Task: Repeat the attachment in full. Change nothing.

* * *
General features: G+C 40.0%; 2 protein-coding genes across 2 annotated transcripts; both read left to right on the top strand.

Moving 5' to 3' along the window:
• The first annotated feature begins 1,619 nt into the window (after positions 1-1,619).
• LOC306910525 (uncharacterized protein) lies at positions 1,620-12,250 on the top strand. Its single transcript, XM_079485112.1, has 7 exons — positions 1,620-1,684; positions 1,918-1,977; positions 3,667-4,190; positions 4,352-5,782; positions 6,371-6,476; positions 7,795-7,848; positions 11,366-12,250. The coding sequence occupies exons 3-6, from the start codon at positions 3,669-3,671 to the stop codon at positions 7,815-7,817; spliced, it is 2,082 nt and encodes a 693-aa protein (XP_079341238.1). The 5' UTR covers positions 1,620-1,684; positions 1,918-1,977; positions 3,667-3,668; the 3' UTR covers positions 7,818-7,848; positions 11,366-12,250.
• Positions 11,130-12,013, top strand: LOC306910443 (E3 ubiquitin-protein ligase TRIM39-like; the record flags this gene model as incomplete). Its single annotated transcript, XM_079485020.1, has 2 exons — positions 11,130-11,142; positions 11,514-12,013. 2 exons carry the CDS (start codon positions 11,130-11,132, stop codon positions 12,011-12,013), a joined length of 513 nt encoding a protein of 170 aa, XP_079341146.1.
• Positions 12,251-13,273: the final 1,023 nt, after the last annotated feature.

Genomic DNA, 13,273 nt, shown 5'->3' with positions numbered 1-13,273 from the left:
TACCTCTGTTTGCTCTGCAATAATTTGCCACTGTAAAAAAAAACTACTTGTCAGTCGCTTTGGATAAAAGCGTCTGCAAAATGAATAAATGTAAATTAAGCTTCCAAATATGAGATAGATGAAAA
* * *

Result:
General features: G+C 40.0%; 2 protein-coding genes across 2 annotated transcripts; both read left to right on the top strand.

Moving 5' to 3' along the window:
• The first annotated feature begins 1,619 nt into the window (after positions 1-1,619).
• LOC306910525 (uncharacterized protein) lies at positions 1,620-12,250 on the top strand. Its single transcript, XM_079485112.1, has 7 exons — positions 1,620-1,684; positions 1,918-1,977; positions 3,667-4,190; positions 4,352-5,782; positions 6,371-6,476; positions 7,795-7,848; positions 11,366-12,250. The coding sequence occupies exons 3-6, from the start codon at positions 3,669-3,671 to the stop codon at positions 7,815-7,817; spliced, it is 2,082 nt and encodes a 693-aa protein (XP_079341238.1). The 5' UTR covers positions 1,620-1,684; positions 1,918-1,977; positions 3,667-3,668; the 3' UTR covers positions 7,818-7,848; positions 11,366-12,250.
• Positions 11,130-12,013, top strand: LOC306910443 (E3 ubiquitin-protein ligase TRIM39-like; the record flags this gene model as incomplete). Its single annotated transcript, XM_079485020.1, has 2 exons — positions 11,130-11,142; positions 11,514-12,013. 2 exons carry the CDS (start codon positions 11,130-11,132, stop codon positions 12,011-12,013), a joined length of 513 nt encoding a protein of 170 aa, XP_079341146.1.
• Positions 12,251-13,273: the final 1,023 nt, after the last annotated feature.

Genomic DNA, 13,273 nt, shown 5'->3' with positions numbered 1-13,273 from the left:
TACCTCTGTTTGCTCTGCAATAATTTGCCACTGTAAAAAAAAACTACTTGTCAGTCGCTTTGGATAAAAGCGTCTGCAAAATGAATAAATGTAAATTAAGCTTCCAAATATGAGATAGATGAAAA